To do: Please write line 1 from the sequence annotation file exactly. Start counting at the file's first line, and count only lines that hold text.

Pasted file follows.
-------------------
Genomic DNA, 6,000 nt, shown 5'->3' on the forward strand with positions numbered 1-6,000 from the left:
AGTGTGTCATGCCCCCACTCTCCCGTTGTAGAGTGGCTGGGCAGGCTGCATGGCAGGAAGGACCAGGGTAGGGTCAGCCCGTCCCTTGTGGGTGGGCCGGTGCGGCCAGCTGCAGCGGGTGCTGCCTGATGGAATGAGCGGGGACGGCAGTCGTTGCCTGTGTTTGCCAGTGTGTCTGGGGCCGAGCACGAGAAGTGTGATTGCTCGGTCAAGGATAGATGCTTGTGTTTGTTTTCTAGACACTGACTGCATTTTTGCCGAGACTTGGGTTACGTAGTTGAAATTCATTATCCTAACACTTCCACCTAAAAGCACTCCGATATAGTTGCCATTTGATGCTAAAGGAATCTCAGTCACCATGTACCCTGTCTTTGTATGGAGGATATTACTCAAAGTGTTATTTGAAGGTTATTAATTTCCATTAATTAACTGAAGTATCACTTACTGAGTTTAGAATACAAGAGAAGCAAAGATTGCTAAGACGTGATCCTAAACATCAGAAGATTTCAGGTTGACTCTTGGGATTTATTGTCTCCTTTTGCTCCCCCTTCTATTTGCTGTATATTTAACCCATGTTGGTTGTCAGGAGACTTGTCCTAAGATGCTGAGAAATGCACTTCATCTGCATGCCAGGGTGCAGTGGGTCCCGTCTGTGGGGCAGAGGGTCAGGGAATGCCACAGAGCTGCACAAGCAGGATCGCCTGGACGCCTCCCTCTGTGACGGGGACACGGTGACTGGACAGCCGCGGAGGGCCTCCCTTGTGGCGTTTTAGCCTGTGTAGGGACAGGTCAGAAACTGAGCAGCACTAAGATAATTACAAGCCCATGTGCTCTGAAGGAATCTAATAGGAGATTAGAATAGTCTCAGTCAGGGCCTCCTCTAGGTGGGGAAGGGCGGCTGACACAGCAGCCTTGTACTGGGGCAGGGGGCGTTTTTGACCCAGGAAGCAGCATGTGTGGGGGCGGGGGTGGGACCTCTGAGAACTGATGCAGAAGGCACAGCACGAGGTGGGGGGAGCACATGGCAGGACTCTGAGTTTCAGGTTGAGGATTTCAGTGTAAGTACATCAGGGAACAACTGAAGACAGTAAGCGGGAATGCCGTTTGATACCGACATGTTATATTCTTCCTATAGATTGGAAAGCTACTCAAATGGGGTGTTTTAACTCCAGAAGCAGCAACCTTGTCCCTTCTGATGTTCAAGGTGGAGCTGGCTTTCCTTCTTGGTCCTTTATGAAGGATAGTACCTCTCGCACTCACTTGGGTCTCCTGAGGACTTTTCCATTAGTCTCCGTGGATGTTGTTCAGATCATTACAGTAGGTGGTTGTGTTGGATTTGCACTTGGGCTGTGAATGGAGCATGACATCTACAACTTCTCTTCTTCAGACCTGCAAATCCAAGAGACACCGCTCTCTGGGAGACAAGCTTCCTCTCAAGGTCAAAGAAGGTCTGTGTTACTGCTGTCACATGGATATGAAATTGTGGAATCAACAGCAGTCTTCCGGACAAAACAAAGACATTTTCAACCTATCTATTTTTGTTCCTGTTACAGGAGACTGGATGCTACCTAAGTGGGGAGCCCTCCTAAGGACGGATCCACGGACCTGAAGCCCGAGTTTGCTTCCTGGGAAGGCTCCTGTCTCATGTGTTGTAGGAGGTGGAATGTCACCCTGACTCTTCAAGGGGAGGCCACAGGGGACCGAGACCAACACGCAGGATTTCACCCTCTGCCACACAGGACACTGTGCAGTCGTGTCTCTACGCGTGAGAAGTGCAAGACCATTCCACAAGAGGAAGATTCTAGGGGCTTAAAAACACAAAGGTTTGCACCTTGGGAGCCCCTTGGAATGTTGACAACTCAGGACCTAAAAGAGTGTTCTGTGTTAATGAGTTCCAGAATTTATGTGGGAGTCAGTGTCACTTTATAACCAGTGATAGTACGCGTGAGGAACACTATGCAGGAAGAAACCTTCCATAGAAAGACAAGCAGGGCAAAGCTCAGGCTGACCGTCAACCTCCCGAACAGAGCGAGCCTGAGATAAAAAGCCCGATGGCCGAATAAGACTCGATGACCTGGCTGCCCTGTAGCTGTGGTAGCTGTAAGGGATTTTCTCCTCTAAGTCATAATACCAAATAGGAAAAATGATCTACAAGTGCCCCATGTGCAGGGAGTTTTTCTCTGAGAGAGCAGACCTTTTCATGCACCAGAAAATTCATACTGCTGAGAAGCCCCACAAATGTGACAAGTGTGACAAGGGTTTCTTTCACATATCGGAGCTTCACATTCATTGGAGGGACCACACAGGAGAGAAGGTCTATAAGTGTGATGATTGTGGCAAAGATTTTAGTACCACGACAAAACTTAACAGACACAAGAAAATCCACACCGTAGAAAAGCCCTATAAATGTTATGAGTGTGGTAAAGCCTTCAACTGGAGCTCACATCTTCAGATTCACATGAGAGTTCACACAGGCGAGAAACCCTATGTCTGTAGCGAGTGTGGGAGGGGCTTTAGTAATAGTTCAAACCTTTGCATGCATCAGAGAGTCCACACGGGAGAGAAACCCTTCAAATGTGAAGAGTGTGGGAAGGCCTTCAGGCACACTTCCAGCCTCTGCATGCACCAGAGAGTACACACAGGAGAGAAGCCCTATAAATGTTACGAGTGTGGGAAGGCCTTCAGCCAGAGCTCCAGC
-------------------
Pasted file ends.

Genomic DNA, 6,000 nt, shown 5'->3' on the forward strand with positions numbered 1-6,000 from the left: